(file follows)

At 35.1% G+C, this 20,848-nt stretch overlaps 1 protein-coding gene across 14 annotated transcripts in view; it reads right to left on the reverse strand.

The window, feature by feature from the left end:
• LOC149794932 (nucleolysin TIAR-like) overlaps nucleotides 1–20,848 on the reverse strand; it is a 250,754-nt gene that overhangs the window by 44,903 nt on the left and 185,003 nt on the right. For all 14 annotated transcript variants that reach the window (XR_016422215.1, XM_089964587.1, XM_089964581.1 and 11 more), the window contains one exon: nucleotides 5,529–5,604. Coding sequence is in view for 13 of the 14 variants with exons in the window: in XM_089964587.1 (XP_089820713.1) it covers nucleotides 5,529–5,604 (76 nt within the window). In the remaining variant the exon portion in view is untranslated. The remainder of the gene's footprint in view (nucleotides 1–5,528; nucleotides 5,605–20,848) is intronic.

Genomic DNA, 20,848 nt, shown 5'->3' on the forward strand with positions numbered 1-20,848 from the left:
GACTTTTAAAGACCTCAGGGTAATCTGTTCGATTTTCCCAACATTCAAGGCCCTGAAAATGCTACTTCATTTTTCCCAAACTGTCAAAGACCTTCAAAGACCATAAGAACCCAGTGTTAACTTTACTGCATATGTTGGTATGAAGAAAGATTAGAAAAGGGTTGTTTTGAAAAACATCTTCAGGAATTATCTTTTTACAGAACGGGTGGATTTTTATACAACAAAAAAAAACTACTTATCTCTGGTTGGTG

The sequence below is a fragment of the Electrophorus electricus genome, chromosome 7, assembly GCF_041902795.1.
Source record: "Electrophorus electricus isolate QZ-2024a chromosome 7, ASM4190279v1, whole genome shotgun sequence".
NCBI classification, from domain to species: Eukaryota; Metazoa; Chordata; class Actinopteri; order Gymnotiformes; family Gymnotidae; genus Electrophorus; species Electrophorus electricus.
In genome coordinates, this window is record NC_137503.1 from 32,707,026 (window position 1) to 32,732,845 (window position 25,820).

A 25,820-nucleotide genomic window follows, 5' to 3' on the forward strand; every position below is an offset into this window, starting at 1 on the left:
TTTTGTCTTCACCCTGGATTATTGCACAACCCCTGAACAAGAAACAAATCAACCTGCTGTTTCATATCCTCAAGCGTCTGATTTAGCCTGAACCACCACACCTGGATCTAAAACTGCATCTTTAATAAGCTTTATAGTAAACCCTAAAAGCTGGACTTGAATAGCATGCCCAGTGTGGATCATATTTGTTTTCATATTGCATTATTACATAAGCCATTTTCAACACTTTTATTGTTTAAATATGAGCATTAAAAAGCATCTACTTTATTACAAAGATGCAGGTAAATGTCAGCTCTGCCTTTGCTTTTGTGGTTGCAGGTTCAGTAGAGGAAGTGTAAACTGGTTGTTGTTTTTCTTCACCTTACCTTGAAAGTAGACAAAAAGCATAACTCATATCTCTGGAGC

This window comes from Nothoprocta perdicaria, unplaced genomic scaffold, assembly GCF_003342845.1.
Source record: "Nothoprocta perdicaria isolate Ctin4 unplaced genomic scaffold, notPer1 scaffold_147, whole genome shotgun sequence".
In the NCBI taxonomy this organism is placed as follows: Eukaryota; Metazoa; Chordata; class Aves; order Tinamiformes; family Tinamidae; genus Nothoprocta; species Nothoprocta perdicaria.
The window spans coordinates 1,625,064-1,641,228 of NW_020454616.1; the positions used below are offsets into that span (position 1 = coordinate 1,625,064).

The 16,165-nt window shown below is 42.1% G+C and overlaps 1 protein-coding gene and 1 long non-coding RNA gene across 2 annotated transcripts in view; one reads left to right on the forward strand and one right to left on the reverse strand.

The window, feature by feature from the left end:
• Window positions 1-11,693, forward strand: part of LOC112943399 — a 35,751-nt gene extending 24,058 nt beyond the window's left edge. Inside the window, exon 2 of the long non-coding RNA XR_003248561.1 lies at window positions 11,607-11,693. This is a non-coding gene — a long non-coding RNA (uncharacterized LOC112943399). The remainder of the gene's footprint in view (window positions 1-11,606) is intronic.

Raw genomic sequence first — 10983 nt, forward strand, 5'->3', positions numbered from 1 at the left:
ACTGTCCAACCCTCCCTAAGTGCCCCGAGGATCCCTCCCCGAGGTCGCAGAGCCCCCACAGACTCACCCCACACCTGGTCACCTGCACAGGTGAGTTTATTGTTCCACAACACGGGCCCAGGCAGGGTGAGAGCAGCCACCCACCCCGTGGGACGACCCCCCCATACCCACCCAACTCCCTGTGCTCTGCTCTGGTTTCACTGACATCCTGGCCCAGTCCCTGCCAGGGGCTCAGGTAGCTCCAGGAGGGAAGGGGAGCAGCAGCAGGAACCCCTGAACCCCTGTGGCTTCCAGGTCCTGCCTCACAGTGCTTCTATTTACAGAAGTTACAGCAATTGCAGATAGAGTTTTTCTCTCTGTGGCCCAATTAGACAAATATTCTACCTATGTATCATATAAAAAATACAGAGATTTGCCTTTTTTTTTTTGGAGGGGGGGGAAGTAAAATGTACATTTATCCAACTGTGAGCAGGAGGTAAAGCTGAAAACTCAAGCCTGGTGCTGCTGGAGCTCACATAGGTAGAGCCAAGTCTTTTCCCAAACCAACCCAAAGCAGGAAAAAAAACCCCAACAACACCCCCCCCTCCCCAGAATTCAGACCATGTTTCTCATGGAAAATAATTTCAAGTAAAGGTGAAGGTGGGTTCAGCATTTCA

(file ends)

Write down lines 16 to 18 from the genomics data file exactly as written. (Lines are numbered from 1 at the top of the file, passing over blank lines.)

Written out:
The 16,165-nt window shown below is 42.1% G+C and overlaps 1 protein-coding gene and 1 long non-coding RNA gene across 2 annotated transcripts in view; one reads left to right on the forward strand and one right to left on the reverse strand.

The window, feature by feature from the left end:
• Window positions 1-11,693, forward strand: part of LOC112943399 — a 35,751-nt gene extending 24,058 nt beyond the window's left edge. Inside the window, exon 2 of the long non-coding RNA XR_003248561.1 lies at window positions 11,607-11,693. This is a non-coding gene — a long non-coding RNA (uncharacterized LOC112943399). The remainder of the gene's footprint in view (window positions 1-11,606) is intronic.